I have a confession to make. I was the planning minister that helped take the 2008 Planning Act through parliament – an Act that was designed to speed up development of national infrastructure projects. As you can see, it has had only limited success.
We haven’t built a new runway in the south-east of England since the second world war. By 2026, when we expect Heathrow to open its third runway, the Chinese will have built 136 new airports.
Frankfurt opened its third runway in 1984. In 2011, when Heathrow reached 99.2 per cent of its capacity – Frankfurt opened its fourth runway. Paris’s Charles de Gaulle also has four. Amsterdam’s Schiphol now has six.
Back in 2009, the Labour government reaffirmed its support for a third runway at Heathrow. The Conservatives set up their own Independent Airports Commission to look at it in 2015 and came to similar conclusions. Parliament finally voted on it in June of 2018, backing the idea with a majority of 296. And all of that was just to get it to the planning application stage.
But this isn’t just the Heathrow experience. Whether its railway lines, major roads, or power stations, the infrastructure we need to create jobs, live our lives and grow our economy is stymied. At least in part, politics and our politicians must take responsibility for that.
At a time of economic and political instability it becomes more important than ever for our politicians to be braver about national infrastructure. They need to articulate the reasons to ‘do’ rather than find excuses to ‘not do’.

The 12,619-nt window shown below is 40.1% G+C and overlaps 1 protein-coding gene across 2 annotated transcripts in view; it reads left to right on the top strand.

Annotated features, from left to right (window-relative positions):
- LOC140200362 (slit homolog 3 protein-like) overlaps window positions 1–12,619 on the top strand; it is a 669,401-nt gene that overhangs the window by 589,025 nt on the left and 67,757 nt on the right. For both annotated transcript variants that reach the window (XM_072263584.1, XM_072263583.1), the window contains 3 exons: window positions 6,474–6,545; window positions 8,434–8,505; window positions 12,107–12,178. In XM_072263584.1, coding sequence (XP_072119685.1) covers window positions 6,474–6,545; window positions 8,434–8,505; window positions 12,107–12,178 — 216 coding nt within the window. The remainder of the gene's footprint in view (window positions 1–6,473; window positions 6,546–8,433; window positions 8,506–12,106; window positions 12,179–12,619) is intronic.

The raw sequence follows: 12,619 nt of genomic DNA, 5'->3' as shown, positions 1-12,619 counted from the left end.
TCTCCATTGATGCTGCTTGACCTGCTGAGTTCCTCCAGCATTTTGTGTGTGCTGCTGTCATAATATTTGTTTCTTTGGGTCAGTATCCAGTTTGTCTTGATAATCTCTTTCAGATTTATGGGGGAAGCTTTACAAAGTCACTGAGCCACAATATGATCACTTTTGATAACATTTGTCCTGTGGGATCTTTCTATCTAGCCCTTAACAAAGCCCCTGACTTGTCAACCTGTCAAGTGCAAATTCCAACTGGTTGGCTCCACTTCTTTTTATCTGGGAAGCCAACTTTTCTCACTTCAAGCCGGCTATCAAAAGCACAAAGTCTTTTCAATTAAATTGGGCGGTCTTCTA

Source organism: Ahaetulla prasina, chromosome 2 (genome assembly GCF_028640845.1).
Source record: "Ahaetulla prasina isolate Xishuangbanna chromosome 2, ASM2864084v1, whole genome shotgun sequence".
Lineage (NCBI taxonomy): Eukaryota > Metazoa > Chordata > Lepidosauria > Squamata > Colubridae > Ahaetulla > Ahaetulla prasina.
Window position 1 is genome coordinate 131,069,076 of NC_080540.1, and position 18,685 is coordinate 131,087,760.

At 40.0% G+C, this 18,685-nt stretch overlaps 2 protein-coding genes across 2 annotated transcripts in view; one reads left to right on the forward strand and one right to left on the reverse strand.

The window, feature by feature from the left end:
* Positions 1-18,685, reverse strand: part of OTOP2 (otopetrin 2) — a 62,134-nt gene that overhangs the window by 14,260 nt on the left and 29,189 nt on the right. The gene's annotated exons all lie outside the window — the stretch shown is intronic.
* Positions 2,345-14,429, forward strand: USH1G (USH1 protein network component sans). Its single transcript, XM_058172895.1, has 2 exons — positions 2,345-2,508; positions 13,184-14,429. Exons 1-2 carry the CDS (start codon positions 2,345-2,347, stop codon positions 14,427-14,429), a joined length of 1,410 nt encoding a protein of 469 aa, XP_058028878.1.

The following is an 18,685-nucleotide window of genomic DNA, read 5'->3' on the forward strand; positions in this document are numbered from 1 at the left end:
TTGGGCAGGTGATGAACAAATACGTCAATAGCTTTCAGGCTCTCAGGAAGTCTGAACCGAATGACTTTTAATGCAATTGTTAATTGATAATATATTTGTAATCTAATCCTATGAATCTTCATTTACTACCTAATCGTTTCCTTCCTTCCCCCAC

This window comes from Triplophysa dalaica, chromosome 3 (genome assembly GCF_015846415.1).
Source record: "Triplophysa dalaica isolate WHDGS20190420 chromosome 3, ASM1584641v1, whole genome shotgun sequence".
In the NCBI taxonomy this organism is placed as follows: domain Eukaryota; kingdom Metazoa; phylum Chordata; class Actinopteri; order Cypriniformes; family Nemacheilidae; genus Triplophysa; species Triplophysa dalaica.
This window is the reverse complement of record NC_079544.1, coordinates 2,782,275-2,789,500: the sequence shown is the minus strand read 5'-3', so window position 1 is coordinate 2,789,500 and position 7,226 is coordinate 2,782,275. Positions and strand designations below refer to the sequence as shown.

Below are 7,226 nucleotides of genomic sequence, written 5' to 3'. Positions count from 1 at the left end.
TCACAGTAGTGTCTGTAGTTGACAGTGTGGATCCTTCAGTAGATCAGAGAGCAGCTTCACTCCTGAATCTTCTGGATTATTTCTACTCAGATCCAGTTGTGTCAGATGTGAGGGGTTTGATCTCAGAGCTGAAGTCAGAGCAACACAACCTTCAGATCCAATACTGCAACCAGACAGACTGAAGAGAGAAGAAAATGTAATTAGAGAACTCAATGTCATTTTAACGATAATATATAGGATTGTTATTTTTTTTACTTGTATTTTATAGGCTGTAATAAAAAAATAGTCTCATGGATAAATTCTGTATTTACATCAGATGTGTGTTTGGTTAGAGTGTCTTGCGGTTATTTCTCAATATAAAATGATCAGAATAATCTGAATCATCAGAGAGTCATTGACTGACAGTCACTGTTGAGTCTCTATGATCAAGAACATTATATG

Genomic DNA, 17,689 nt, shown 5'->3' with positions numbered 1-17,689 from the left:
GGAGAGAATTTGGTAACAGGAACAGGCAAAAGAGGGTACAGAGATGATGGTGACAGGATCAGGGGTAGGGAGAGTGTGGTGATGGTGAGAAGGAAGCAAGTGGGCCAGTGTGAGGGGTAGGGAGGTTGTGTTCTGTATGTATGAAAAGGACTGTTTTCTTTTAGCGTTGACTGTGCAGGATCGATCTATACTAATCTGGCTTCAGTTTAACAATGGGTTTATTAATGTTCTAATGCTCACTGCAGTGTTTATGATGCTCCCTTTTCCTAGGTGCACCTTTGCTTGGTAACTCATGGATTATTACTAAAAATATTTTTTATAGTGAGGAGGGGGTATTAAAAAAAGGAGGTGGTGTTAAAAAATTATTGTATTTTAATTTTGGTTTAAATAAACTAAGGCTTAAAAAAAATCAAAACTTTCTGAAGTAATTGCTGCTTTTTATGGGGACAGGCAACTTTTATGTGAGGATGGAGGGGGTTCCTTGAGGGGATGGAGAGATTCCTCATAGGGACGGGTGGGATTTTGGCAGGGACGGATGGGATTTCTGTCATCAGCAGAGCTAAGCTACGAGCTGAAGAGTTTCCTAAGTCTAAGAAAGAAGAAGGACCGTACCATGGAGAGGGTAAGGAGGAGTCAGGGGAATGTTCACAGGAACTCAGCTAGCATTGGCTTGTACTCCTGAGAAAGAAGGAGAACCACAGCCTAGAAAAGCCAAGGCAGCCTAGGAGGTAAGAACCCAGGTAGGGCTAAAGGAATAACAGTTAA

It is difficult for politicians to say what they really believe these days, many fear they will be shouted down on twitter. There will invariably be a lobby (or at least a few difficult individuals with multiple online identities) who will give them a hard time. My fear is that we are heading towards a democracy where our MPs will one day be replaced by online voting on all the key decisions because it has become so uncomfortable for them to do something that is not universally popular.
The third runway project at Heathrow is an interesting but not untypical example. The local polling shows that far more people who live in the constituencies and boroughs close to the airport back it than oppose it – including in the seats of Hayes & Harlington, Uxbridge and South Ruislip – where the local MPs have been high profile critics.
With big projects the protests are often small but vocal, often led by interest groups from way outside the area. Local people tend to be the ones that understand both sides of the argument and make balanced judgements about the economic and environmental case for change. They should not be ignored.
In a political environment where being rational and correct is often trumped by being loud, getting investment for new infrastructure projects will remain more challenging in the UK than in our competitor countries.
Its time for our politicians to be brave, and to place trust in silent majorities in their own communities.